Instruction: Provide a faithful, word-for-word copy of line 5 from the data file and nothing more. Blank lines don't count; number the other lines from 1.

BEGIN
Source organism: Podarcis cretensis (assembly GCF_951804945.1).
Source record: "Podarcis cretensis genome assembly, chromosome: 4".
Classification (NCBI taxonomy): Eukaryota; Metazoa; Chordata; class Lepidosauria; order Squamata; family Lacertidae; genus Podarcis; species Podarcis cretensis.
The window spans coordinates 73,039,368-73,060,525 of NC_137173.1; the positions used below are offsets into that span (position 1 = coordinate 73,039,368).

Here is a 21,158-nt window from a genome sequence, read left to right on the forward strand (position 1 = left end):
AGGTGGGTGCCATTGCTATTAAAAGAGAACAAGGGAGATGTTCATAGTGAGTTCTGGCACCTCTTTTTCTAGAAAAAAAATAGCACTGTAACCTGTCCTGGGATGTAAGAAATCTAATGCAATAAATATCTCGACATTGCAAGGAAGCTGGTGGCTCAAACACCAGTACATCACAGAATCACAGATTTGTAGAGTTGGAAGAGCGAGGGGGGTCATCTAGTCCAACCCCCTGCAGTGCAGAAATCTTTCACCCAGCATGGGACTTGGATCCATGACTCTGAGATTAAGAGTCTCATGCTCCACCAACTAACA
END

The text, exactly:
Here is a 21,158-nt window from a genome sequence, read left to right on the forward strand (position 1 = left end):